A video of Jackson’s performance in Bucharest in 1992 is great to watch if only for the crowd’s wild response to Jackson’s impressive music and moves. “Jacksonmania was a mass-psychosis that was touching a wide social spectrum,” the video artist says. I think this crowd, just post-Communism and post–Iron Curtain, might have responded with the same ravenous frenzy at a Judy Garland concert, were she alive. Still, it’s a spot in the show where we see Jackson perform. He’s pretty fabulous.
Artists compare him to Rosa Parks, Willie Mandela, and Martin Luther King; but Frank Sinatra, Elvis Presley, and the Beatles make more sense. As for himself, Jackson wasn’t exactly stumped for parallels, Peter Pan, Edgar Allan Poe, and Walt Disney among them. He’s “doubled, divided, mirrored, and multiplied,” as the show tells us, an Everyman into whom every bit of human yearning could ooze and then find a moon walking, lip-syncing embodiment. On cue, there’s Jeff Koons and his porcelain sculpture of Jackson and his pet chimpanzee, Bubbles. There’s some amateur psychology defining Jackson as “a beautiful little boy, unambiguously black, a child star, but a child whose subsequent life would become a sad and hopeless search for a childhood he never experienced.” Color me skeptical. No one that rich, talented, and disciplined is a casual bystander in his own life story.
Eventually, the show gets serious, substantive, and on solid footing. David LaChapelle’s American Jesus triptych is a good examination of how celebrity culture eats its own and is one of the few works in the show treating Jackson’s trial on charges of child molestation in 2005. The charges stemmed from Martin Bashir’s 2003 Granada Television documentary on Jackson. The film, which showed Jackson routinely sharing beds with young children, caused a furor. Jackson’s Neverland home was part nest, part Eden, part amusement park, and a sinister fairyland. The Neverland project, the documentary, the trial, and the art coming from the trial, at which Jackson was acquitted, would make a good, focused show.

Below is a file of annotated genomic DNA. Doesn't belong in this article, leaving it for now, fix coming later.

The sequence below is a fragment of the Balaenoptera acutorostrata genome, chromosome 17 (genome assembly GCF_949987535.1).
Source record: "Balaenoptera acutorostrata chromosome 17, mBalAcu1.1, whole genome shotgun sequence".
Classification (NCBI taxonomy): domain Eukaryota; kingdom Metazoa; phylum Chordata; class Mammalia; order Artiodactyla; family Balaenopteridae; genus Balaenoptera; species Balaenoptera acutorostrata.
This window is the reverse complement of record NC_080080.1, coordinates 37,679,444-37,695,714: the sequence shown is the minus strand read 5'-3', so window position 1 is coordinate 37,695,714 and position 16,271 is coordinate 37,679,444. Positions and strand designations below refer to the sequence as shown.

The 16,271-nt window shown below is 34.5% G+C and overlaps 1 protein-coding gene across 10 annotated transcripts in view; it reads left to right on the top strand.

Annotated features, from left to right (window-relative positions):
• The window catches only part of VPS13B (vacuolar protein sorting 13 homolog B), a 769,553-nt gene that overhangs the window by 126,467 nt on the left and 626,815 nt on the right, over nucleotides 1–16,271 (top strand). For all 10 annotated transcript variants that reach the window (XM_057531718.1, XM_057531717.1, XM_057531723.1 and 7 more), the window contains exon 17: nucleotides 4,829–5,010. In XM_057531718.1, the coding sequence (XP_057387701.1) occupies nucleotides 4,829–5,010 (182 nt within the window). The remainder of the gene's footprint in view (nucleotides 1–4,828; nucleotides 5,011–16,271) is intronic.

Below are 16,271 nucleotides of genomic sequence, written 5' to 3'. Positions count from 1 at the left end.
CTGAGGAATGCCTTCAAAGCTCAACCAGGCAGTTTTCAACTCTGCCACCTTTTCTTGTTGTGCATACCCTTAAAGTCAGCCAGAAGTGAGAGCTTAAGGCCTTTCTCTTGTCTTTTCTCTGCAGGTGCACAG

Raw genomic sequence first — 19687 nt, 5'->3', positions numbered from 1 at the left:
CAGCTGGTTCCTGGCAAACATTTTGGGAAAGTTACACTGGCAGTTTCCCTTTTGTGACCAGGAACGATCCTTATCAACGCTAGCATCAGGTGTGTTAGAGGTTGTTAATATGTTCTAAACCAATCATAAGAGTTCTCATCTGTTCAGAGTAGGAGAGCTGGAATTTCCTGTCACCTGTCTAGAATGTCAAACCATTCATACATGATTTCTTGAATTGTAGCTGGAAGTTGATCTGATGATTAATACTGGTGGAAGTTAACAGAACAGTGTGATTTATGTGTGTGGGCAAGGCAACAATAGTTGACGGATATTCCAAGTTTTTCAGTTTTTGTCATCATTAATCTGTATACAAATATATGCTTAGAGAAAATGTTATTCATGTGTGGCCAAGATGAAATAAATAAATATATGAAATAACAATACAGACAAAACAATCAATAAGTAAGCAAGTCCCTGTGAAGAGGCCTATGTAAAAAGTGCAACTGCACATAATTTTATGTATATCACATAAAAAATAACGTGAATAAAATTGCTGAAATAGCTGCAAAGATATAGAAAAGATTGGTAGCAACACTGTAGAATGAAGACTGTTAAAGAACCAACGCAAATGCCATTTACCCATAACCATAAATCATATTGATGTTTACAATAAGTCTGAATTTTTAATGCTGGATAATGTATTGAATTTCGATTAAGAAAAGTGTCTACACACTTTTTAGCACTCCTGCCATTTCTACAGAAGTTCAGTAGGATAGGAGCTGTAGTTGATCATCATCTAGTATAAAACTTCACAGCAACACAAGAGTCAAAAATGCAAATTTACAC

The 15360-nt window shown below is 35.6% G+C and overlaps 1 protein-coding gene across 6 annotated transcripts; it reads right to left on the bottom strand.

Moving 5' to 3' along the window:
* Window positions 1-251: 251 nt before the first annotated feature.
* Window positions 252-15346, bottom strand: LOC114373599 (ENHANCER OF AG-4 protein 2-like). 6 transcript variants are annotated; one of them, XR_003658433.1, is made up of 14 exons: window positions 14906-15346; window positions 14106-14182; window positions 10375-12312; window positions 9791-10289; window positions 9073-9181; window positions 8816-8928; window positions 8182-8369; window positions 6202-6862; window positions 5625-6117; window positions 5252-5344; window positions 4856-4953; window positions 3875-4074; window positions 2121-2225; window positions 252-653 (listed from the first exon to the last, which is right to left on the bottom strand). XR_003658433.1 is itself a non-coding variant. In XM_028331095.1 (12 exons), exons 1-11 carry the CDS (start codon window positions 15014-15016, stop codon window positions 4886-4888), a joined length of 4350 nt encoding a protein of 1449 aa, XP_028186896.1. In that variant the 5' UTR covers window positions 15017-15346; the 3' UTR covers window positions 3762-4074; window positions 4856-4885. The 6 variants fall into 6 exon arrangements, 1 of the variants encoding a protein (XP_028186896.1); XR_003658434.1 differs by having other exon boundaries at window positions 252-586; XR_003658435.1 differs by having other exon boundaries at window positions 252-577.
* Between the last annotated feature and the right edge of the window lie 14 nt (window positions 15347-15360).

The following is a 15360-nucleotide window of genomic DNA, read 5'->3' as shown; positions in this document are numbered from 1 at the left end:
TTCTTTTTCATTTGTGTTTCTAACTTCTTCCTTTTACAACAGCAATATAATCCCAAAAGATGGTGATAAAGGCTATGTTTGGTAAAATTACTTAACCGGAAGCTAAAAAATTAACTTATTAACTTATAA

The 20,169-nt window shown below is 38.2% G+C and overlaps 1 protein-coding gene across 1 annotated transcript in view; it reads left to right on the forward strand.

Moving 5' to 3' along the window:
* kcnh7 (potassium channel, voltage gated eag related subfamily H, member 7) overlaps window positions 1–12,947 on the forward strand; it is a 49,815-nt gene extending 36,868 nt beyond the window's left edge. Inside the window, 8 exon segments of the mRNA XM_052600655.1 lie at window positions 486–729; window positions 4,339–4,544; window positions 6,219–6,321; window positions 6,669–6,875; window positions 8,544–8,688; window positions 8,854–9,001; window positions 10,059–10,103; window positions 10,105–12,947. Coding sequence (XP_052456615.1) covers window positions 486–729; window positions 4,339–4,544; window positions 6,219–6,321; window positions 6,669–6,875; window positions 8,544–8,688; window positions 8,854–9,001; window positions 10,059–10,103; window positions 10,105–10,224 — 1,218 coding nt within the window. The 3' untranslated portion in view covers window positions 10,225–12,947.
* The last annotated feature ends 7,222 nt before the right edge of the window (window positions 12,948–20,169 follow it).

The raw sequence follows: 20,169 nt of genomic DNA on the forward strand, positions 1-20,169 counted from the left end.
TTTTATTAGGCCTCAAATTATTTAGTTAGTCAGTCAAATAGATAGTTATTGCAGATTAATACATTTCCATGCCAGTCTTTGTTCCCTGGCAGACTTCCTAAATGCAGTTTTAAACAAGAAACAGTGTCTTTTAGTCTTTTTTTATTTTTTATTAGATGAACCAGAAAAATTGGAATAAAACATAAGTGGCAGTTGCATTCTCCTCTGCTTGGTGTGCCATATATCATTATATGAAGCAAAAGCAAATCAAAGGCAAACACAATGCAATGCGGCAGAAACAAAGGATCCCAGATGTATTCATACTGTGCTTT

For all the jargon, celebrity worship, name dropping, and armchair psychiatry, there’s lots more meat. The section of Michael Jackson and Andy Warhol was well done. It’s a nice balance of intellectual heft, focus, and glitz and might have served as the nucleus of a show examining these two figures alone. Jackson was at his height of renown and achievement in the 1980s while Warhol was a freaky philosopher and sage, an idiot savant who lived long enough to see culture reap what it sowed in the 1960s. Elizabeth Taylor was another juxtaposition that works well against Jackson. She’s there, via Catherine Opie’s 2011 portfolio of photographs of Taylor’s home in Los Angeles.
The show ends with an engaging 2005 video installation by Candice Breitz. She assembled sixteen “sincere and ardent Jackson fans” in Germany, all young. Each fan recorded on film, a capella in a sound studio, Jackson’s 1982 album Thriller, dressing and performing however he or she wanted. The video and recordings were collated into 16 side-by-side films to form a “portrait” of Jackson through his fans. It’s fun to watch. Some are geeky, some try too hard to look cool, some are a quivering mound of ice cubes. They seemed German enough to me, making my own stereotypes part of the art. I think a juxtaposition of the Germans against, say, young fans from America or Japan or a country in Africa may or may not prove instructive. Do they respond differently, and why?
The catalogue is good. Once I got past the proposed similarities of Jackson and the French poet Charles Baudelaire, as preposterous a lineage as one can imagine, I enjoyed its vinegary takes on its subject. Like every museum in Britain, the NPG is working to broaden its audience, especially its paying audience. It’s not a bad idea — it’s reality. I’d build on its brand — quality, focus, smart, clear interpretation, making connections between past and present — and do more shows with themes like Michael Jackson.
Next week I’ll write on the new Frankenstein show at the Morgan Library. It’s the novel’s 200th anniversary, and it’s Halloween.